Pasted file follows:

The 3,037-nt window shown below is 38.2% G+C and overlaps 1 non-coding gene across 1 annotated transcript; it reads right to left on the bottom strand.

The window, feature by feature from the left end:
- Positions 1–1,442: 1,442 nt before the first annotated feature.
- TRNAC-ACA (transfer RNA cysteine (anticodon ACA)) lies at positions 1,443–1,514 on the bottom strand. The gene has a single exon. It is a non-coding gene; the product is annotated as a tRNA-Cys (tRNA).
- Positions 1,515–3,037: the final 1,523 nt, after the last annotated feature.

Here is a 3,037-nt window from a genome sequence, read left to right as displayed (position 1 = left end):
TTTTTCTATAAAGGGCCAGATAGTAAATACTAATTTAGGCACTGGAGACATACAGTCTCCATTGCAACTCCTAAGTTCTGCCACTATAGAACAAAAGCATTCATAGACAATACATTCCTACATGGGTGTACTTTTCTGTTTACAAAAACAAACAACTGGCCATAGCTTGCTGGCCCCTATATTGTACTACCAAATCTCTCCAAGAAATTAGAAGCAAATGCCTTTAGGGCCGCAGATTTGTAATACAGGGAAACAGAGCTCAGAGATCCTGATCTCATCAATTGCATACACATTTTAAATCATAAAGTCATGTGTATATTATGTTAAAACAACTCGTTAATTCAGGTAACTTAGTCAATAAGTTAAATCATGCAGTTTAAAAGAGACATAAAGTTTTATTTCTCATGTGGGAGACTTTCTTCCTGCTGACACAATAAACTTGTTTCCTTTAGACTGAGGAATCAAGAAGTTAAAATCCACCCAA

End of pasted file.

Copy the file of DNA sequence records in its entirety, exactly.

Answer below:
The 3,037-nt window shown below is 38.2% G+C and overlaps 1 non-coding gene across 1 annotated transcript; it reads right to left on the bottom strand.

The window, feature by feature from the left end:
- Positions 1–1,442: 1,442 nt before the first annotated feature.
- TRNAC-ACA (transfer RNA cysteine (anticodon ACA)) lies at positions 1,443–1,514 on the bottom strand. The gene has a single exon. It is a non-coding gene; the product is annotated as a tRNA-Cys (tRNA).
- Positions 1,515–3,037: the final 1,523 nt, after the last annotated feature.

Here is a 3,037-nt window from a genome sequence, read left to right as displayed (position 1 = left end):
TTTTTCTATAAAGGGCCAGATAGTAAATACTAATTTAGGCACTGGAGACATACAGTCTCCATTGCAACTCCTAAGTTCTGCCACTATAGAACAAAAGCATTCATAGACAATACATTCCTACATGGGTGTACTTTTCTGTTTACAAAAACAAACAACTGGCCATAGCTTGCTGGCCCCTATATTGTACTACCAAATCTCTCCAAGAAATTAGAAGCAAATGCCTTTAGGGCCGCAGATTTGTAATACAGGGAAACAGAGCTCAGAGATCCTGATCTCATCAATTGCATACACATTTTAAATCATAAAGTCATGTGTATATTATGTTAAAACAACTCGTTAATTCAGGTAACTTAGTCAATAAGTTAAATCATGCAGTTTAAAAGAGACATAAAGTTTTATTTCTCATGTGGGAGACTTTCTTCCTGCTGACACAATAAACTTGTTTCCTTTAGACTGAGGAATCAAGAAGTTAAAATCCACCCAA